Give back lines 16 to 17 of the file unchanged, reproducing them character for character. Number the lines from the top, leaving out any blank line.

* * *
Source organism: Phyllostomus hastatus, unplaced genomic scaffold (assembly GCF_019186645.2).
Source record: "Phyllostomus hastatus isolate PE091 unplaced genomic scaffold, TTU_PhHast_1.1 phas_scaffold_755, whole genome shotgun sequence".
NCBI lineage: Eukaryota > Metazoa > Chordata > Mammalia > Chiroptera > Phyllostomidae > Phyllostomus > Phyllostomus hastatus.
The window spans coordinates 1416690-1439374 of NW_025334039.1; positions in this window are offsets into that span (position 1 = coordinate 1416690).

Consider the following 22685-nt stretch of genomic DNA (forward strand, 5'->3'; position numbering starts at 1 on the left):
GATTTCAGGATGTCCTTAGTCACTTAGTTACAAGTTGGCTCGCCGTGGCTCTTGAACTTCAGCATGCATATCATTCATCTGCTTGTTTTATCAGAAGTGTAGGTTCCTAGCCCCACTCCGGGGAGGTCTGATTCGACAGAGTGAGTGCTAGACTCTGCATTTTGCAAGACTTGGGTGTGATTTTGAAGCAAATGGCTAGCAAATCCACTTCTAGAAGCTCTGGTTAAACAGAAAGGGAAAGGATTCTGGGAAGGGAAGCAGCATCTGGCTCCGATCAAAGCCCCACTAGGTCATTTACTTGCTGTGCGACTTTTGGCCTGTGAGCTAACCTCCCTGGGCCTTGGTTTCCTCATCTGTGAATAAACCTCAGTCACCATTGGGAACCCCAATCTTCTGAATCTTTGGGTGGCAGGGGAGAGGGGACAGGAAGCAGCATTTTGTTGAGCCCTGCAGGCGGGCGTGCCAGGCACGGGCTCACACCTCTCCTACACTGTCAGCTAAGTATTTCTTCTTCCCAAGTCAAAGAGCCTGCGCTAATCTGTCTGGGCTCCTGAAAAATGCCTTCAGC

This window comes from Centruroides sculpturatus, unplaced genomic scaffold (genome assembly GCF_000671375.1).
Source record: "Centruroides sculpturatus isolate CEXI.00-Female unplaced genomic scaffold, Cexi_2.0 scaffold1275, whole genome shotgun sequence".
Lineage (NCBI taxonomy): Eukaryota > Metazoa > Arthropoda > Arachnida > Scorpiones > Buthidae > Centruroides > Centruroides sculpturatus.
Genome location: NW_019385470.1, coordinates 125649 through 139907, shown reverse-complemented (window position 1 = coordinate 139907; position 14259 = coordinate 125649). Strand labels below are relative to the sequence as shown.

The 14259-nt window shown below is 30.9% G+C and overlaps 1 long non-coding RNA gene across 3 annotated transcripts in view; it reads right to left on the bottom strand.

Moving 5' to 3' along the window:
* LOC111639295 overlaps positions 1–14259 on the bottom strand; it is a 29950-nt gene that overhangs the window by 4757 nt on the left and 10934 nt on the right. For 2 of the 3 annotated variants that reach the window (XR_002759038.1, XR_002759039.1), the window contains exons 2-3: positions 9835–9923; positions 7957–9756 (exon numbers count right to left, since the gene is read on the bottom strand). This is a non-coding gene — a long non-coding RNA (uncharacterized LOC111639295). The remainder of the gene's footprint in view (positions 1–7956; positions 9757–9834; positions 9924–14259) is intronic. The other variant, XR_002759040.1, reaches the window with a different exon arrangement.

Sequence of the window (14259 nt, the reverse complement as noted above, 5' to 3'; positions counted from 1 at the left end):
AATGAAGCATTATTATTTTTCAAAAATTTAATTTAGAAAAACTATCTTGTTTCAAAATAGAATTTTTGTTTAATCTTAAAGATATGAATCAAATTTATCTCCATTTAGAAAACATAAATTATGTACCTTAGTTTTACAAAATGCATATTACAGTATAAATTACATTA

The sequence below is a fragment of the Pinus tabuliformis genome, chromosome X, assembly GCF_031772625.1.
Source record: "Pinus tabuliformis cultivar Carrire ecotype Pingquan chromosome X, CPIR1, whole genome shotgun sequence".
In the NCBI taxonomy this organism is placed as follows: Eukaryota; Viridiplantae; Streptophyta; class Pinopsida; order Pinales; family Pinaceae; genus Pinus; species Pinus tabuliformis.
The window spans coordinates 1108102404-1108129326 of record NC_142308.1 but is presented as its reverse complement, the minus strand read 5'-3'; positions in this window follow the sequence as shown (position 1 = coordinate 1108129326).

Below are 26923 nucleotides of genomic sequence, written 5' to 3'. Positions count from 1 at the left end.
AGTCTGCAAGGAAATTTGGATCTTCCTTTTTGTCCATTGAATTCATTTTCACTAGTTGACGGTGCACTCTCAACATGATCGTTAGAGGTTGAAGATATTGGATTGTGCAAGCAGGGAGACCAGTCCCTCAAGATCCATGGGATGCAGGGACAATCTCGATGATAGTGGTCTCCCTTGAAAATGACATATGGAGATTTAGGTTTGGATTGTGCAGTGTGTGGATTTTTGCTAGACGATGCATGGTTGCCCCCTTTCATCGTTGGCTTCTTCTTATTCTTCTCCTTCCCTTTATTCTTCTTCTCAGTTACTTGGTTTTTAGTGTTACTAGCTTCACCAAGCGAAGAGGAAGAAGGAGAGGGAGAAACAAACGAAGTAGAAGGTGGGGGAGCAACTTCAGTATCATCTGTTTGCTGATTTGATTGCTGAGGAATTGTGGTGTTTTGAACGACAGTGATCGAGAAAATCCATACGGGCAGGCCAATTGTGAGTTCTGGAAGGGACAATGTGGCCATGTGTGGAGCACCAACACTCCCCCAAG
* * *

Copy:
The sequence below is a fragment of the Pinus tabuliformis genome, chromosome X, assembly GCF_031772625.1.
Source record: "Pinus tabuliformis cultivar Carrire ecotype Pingquan chromosome X, CPIR1, whole genome shotgun sequence".